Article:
The president of the World Anti-Doping Agency (WADA) has outlined plans to extend the length of first-time bans from two years to four years for athletes committing serious doping offences.
The proposal is contained in a new draft of the World Anti-Doping Code (WADC) and if approved would come into effect from 2015 onwards. It would apply to case involving, among other things, the use of anabolic steroids, human growth hormone, masking agents, trafficking and prohibited methods.
“It is clear from the number of submissions we received, that there is a strong desire in the world of sport, from governments and within the anti-doping community to strengthen the sanction articles in the Code,” explained Fahey.
“This second draft has done that, doubling the length of suspension for serious offenders and widening the scope for anti-doping organizations to impose lifetime bans.
“The Code review is intended to increase the effectiveness of anti-doping, and athletes must know that there is a heavy price to pay for intentional doping, that the risks are high. I am confident this draft will deliver that message loud and clear, and that our own stakeholders will agree.”
The second draft of the WADC will be published on 3 December 2012, with a consultation period for stakeholders running from then until 1 March 2013. There will also be a later opportunity for them to provide input and feedback during the third and final phase of the draft.
Among other changes proposed to the WADC are that the criteria for substances or methods to be included on WADA’s Prohibited List should include that “it must first have the potential to be performance enhancing, and second be either contrary to the spirit of sport or contrary to the health of athletes.”
WADA said that some suggested changes had not made it into the draft, including a suggestion that the B sample be dropped, and that the sanction process for teams should be amended should two or more members test positive. Those provisions will remain unaltered from their preset form.
The agency confirmed that the forthcoming version of the WADC omits Rule 45 of the Olympic Charter, also known as the Osaka rule, which had provided that athletes convicted of a doping offence would not be allowed to take part in the following edition of the Olympic Games.
That rule was successfully challenged last year by 2008 Olympic 400 metres champion LaShawn Merritt, and paved the way for the British Olympic Association lifetime ban to be overturned.
The proposed four year ban would of course have the effect of ensuring that athletes receiving that sanction would not appear in the subsequent Olympic Games depending on how much of it was applied retrospectively.
Fahey also revealed that for the second year running, WADA’s funding would be frozen at around $28 million and warned that unless further funding became available, it would need to look at ways of saving money.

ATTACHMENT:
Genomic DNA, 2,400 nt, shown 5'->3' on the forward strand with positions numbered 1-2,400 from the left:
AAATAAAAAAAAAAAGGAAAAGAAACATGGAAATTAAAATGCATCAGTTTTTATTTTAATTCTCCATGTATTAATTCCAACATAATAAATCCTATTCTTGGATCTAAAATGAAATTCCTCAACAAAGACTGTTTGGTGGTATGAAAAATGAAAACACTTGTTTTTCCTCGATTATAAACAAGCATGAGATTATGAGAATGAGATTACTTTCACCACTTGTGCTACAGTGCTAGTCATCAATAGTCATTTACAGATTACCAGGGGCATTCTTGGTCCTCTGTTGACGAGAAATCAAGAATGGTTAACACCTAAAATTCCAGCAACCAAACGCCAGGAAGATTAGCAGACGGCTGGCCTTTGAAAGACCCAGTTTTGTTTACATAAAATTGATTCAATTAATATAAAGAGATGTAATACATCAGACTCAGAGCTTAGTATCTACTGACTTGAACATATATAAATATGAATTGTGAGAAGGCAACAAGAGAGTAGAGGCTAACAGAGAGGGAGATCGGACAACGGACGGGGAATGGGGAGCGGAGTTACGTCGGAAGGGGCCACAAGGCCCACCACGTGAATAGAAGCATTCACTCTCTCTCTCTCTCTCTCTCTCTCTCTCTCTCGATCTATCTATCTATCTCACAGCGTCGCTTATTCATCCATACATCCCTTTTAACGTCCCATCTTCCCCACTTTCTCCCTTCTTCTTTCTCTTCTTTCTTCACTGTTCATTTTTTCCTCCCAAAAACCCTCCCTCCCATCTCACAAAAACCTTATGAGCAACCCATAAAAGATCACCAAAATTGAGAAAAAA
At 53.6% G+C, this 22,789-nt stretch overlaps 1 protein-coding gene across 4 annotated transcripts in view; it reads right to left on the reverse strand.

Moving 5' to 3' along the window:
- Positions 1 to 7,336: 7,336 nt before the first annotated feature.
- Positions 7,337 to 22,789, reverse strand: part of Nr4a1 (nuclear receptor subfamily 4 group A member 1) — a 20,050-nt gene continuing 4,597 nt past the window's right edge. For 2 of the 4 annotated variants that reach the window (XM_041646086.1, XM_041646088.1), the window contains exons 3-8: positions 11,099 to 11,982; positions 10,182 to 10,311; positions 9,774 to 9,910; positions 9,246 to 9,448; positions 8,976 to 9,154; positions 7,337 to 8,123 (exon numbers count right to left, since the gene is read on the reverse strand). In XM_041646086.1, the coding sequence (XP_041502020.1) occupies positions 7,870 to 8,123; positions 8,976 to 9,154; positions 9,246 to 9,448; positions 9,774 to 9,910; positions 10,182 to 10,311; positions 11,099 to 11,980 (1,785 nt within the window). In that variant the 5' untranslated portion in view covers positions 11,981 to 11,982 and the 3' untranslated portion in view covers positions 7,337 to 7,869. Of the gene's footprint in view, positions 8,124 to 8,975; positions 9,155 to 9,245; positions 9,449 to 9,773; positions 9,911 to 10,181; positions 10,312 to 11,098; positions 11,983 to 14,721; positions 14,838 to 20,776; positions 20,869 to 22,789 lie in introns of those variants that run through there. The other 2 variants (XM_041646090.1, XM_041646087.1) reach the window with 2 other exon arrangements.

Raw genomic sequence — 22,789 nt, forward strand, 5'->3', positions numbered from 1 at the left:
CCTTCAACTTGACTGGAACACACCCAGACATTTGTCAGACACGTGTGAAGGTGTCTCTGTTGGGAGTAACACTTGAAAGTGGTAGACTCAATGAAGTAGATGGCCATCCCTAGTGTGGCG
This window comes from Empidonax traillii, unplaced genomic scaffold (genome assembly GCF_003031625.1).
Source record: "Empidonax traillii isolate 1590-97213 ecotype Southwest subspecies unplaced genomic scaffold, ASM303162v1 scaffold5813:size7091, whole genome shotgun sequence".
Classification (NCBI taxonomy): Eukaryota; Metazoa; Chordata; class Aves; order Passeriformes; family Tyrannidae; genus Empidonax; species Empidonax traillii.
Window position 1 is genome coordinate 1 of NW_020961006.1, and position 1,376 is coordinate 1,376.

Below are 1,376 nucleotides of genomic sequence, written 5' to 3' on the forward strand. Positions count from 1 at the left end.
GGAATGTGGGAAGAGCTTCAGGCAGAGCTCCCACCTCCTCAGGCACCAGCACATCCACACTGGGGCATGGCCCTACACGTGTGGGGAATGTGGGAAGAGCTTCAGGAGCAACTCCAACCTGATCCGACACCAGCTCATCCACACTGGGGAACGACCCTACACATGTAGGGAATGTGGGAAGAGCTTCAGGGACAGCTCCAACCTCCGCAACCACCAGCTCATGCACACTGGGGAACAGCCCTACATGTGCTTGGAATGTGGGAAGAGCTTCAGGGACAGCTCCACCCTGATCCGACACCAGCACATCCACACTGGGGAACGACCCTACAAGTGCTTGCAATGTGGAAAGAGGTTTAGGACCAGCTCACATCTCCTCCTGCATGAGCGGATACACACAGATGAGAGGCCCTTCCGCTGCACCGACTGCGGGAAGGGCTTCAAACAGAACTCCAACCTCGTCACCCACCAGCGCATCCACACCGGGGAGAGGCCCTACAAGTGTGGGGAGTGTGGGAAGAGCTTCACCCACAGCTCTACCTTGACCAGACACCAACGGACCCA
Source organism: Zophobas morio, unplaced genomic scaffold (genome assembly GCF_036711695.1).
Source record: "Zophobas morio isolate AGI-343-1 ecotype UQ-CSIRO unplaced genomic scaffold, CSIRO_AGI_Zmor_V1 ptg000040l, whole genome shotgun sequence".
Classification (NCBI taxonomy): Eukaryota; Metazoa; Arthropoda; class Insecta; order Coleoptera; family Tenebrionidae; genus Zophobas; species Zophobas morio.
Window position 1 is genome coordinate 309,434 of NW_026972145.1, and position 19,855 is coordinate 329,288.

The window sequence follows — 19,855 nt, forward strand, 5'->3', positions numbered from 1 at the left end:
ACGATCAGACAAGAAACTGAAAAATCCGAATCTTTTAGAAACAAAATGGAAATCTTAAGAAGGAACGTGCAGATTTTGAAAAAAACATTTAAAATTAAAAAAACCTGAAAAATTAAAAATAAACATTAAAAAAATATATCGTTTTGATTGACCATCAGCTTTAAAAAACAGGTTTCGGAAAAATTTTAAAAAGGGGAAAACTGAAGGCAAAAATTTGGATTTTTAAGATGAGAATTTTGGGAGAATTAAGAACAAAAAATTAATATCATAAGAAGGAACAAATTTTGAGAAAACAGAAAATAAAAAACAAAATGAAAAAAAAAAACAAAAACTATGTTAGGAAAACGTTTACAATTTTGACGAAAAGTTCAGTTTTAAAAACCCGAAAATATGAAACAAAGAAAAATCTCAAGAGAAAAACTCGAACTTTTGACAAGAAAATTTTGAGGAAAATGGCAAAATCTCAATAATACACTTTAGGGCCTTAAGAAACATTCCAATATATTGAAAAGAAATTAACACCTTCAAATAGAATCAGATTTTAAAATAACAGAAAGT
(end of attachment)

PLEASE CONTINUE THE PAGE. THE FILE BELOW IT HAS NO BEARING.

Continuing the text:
Currently, WADA is funded in equal measure by the Olympic Movement and national governments around the world. The Olympic Movement’ policy is to match governmental contributions dollar for dollar only once thoe have been made.
“This is the second year in a row that we have received a zero-percent increase, and while we appreciate that economies across the world continue to struggle, this freeze is not ideal for the fight against doping in sport,” he said.
“It is widely accepted that doping is a major issue no longer restricted to the sporting world, and that it must be addressed by society as a whole.
“WADA has dipped into reserves over the last two years to cover shortfalls for its operating costs, but if funding continues to remain the same then the Agency will be forced to cut back its activities.”
The WADA president also expressed concerns about the impact of European Union data protection legislation with regards to its potential effect on the submission of information by athletes to anti-doping databases.
“It is important to acknowledge the impact this legislation will have, and it is essential our representatives from Europe report back to us on the steps that are being taken to resolve this potential issue,” he explained.
Born in Scotland, Simon moved to London aged seven and now lives in the Oxfordshire Cotswolds with his miniature schnauzer, Elodie. He fell in love with cycling one Saturday morning in 1994 while living in Italy when Milan-San Remo went past his front door. A daily cycle commuter in London back before riding to work started to boom, he's been news editor at road.cc since 2009. Handily for work, he speaks French and Italian. He doesn't get to ride his Colnago as often as he'd like, and freely admits he's much more adept at cooking than fettling with bikes.